Andy Coulson:                   [0:16:46] Following your father’s sudden death, I know the family finances were hit hard aside from anything else, you must have I’m sure felt a sense of, you know, you’re just starting your life really, you must have felt a sense of responsibility to get on, to succeed. Was that there?

Jonathan Aitken:                [0:17:09] Yes. My father had reached a rather good peak in life. He was knighted as a very loyal back-bencher, he had made some useful money. He wasn’t super-rich but we had bought a lovely house, a moated Elizabethan mansion. It wasn’t a stately home but it was a lovely house and garden. Everything seemed totally secure. And then bang, thanks to the complications of sudden death and death duties in those days which were at 88% unbelievably, suddenly it all fell apart.

Obviously that was upsetting. We did all kinds of things to try and save the house, grow vegetables and things like that, totally unsuccessful. But I know what my father would have wanted to do was to pick yourself up and keep on going again. And so I didn’t have much trouble saying, “Well, it’s gone, the beautiful house and having a rich background, I’ve got to make it on my own.”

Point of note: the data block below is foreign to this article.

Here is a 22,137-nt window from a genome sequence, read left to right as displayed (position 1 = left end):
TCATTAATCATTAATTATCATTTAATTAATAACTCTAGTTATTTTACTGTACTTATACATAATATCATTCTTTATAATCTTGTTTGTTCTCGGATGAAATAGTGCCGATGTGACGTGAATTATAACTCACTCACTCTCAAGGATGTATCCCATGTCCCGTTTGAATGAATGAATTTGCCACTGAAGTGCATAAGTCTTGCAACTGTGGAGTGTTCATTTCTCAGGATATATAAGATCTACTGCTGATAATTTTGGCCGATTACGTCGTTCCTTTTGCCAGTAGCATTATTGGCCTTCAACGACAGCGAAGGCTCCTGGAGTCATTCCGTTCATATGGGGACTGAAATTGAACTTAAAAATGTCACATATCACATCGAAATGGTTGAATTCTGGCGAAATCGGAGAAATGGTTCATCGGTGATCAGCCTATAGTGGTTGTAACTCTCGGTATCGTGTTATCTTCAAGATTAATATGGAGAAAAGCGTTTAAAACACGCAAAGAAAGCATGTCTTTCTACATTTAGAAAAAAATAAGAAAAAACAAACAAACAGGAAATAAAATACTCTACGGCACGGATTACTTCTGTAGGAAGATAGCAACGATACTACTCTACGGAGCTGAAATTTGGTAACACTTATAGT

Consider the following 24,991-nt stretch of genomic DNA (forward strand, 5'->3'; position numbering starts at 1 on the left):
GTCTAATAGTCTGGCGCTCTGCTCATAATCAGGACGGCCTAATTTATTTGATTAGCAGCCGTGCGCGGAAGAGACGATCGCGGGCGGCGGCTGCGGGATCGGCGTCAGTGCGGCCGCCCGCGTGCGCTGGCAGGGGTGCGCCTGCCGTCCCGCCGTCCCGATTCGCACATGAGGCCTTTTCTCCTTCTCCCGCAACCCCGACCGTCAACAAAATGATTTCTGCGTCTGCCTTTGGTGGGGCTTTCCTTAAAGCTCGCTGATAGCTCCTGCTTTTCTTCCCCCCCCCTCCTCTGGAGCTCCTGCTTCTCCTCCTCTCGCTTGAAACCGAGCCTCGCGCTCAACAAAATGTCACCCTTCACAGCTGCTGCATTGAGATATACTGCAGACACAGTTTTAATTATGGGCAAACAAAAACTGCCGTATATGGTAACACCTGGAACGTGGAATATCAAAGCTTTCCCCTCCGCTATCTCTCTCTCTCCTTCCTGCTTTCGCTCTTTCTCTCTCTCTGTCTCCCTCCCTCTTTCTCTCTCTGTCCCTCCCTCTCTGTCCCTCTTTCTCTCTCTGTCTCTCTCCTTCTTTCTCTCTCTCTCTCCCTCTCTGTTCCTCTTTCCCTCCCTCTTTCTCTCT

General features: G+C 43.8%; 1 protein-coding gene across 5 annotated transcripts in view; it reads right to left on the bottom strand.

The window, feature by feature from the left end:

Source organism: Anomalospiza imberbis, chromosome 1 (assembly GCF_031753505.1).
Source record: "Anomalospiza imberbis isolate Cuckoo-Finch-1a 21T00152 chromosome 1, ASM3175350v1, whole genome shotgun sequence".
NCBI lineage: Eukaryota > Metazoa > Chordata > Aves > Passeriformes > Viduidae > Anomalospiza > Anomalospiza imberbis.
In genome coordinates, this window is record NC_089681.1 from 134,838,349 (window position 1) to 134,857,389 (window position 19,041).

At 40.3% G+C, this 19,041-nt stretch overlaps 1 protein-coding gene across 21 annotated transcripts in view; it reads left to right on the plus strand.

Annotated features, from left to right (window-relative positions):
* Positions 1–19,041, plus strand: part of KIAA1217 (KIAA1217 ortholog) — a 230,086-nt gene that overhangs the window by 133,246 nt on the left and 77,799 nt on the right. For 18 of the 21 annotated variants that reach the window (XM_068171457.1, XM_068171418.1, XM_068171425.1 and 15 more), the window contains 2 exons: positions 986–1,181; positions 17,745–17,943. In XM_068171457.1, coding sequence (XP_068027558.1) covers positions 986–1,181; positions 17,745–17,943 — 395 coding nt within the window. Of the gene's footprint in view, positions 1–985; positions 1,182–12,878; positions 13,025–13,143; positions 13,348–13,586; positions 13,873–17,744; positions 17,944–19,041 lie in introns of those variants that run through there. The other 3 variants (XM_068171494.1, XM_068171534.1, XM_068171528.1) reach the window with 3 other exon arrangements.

My father always wanted me to be a lawyer, and I did indeed read law at Oxford and started to read for the Bar, but I found journalism much more exciting.

Andy Coulson:                   [0:18:27] So politics then after journalism. You are tipped as a future Tory leader, we’re rattling through again. How did that feel when it happened? I mean, how would you describe yourself then, Jonathan? When you were in your pomp, top of your game in politics, being celebrated and lauded.

Jonathan Aitken:                [0:18:56] I think this legend that I was tipped as a Tory leader, although it was true, has sort of grown in importance in the telling, and certainly in my mind it wasn’t a big thing, and I’ll tell you why. I was well educated in politics by Selwyn Lloyd, who had been tipped as a future Prime Minister and so on. And the one thing I understood very well about especially the top job in politics, it actually happens by luck. It’s timing, which has got nothing to do with you.

I think an ambitious politician can work hard to try and get to one of the senior jobs in the Cabinet, but becoming leader, I think Boris Johnson said something about a ball that comes loose at the edge of the scrum or something. Well, he was right.